Cutler Files InvestigationPage 3
The Right to Anonymous SpeechThe First Amendment protects the right to anonymous speech.
See Watchtower Bible &Tract Soc’y v. Vill. of Stratton
, 536 U.S. 150, 160, 166–67 (2002);
Buckley v. Am. Constitutional Law Found., Inc.
, 525 U.S. 182, 199–200 (1999);
McIntyre v. Ohio Elections Comm’n
, 514 U.S.334, 342 (1995);
Talley v. California
, 362 U.S. 60, 64–65 (1960). Anonymous speech, whetherartistic or political, has played an “important role in the progress of mankind.”
514U.S. at 341. Speakers choose anonymity for a variety of reasons—fear of retaliation, concernabout ostracism, or an interest in preserving privacy.
at 342. Whatever the reasons, courtsare broadly protective of the right of authors to remain anonymous. Such anonymity protectsspeakers from persecution, while allowing them to criticize oppressive practice and laws.
, 362 U.S. at 64. There is a “rich tradition of First Amendment protection for anonymouspolitical discourse” and “unpopular viewpoints would often not be expressed if attribution werealways required.”
Yes for Life Political Action Committee v. Webster
, 74 F.Supp.2d 37, 39(D.Me. 1999) (enjoining enforcement of disclosure requirements against a PAC).Mr. Cutler has suggested that
has been overruled, but that view finds no supportin the case law. The right to anonymity is, like almost all areas of First Amendment protection,subject to limits, but the right has not by any stretch been eliminated, nor has the case lawsupporting it been overruled. Supreme Court cases, such as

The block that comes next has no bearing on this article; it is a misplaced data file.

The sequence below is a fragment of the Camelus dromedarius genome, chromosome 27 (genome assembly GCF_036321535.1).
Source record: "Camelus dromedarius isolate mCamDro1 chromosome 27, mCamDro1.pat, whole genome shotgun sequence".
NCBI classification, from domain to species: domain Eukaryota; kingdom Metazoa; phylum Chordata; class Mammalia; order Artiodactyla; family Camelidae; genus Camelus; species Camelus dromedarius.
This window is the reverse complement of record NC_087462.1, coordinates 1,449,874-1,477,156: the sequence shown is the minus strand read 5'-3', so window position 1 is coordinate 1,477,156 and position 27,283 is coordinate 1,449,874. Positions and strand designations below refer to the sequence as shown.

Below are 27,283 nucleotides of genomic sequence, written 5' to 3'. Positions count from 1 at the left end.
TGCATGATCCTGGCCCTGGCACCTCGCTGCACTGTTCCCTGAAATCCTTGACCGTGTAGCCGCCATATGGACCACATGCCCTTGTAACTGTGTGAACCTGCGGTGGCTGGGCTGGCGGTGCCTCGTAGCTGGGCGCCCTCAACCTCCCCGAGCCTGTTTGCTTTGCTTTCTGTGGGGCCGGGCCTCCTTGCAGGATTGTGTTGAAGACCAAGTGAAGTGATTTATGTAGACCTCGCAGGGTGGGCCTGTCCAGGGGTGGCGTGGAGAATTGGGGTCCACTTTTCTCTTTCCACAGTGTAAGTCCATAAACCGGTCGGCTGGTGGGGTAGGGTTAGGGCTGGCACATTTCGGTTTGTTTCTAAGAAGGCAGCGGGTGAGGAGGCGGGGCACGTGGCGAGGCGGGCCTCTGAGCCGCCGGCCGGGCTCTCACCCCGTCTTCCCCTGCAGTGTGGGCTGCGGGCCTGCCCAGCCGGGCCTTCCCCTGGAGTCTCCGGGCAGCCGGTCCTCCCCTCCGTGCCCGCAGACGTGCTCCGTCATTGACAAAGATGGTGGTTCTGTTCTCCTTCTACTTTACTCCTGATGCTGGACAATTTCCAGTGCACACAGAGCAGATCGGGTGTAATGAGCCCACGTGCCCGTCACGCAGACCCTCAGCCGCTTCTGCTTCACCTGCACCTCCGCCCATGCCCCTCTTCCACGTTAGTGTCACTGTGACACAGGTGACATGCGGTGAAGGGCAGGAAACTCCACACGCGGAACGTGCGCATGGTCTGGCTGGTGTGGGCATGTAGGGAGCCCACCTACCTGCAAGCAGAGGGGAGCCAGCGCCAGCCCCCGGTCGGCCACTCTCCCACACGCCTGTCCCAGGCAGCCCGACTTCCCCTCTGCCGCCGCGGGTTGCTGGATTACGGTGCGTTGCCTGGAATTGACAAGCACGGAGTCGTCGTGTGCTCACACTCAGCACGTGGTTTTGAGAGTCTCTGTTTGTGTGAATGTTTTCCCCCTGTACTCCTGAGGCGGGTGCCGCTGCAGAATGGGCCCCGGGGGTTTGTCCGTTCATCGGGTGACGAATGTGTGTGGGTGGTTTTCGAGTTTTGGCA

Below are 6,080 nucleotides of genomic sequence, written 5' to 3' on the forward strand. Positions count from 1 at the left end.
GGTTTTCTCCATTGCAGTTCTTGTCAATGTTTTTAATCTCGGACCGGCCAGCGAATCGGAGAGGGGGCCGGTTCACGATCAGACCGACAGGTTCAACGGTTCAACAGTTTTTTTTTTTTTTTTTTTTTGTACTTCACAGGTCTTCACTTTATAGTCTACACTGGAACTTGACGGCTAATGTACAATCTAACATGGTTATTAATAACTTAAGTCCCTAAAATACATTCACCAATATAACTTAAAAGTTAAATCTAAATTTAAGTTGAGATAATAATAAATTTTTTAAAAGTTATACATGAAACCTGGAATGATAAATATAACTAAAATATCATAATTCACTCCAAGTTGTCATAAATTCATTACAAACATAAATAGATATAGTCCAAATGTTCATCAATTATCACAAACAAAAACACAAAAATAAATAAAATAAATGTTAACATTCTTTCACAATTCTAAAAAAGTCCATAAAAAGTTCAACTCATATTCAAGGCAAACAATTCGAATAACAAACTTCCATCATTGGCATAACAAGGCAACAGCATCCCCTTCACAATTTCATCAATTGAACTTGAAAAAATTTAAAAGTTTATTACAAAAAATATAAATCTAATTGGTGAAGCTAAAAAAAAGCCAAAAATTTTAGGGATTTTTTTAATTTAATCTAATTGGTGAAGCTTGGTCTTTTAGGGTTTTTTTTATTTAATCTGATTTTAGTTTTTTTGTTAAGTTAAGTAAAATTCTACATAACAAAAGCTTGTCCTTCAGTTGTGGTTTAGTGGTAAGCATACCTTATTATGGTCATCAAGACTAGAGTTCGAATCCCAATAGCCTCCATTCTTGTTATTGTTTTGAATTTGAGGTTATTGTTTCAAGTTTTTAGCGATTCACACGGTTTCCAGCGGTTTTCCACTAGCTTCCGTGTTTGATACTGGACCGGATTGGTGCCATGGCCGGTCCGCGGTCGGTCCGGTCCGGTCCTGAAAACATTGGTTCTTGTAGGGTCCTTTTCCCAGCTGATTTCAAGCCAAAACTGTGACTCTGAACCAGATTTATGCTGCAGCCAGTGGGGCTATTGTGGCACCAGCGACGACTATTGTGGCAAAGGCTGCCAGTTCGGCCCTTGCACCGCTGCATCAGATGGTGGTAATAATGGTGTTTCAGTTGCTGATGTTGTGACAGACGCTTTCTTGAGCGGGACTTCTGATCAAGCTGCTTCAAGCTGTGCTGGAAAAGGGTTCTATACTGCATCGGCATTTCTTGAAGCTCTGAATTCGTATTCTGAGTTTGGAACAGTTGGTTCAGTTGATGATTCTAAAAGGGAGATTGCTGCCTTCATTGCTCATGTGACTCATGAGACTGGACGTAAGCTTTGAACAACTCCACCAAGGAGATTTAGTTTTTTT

, are not overruled until theSupreme Court says they are overruled.
See Rodriguez de Quijas v. Shearson/American Express
,490 U.S. 477, 484 (1989) (“If a precedent of this Court has direct application in a case, yetappears to rest on reasons rejected in some other line of decisions, the [lower courts] shouldfollow the case which directly controls, leaving to this Court the prerogative of overruling itsown decisions.”). That Justice Thomas, as a lone dissenter, perceives a contradiction between
and portions of the Court’s opinion in
does not even hint that four moreJustices see the same contradiction; in fact, the failure of any justices to join Justice Thomas’sdissent is more strongly suggestive of the opposite view.
See Citizens United v. FEC
, 130 S.Ct.876, 980 (Thomas, J. dissenting) (suggesting that the Court undermines McIntyre by recognizingthe validity of disclaimer/disclosure requirements as applied to well-funded corporatecontributors).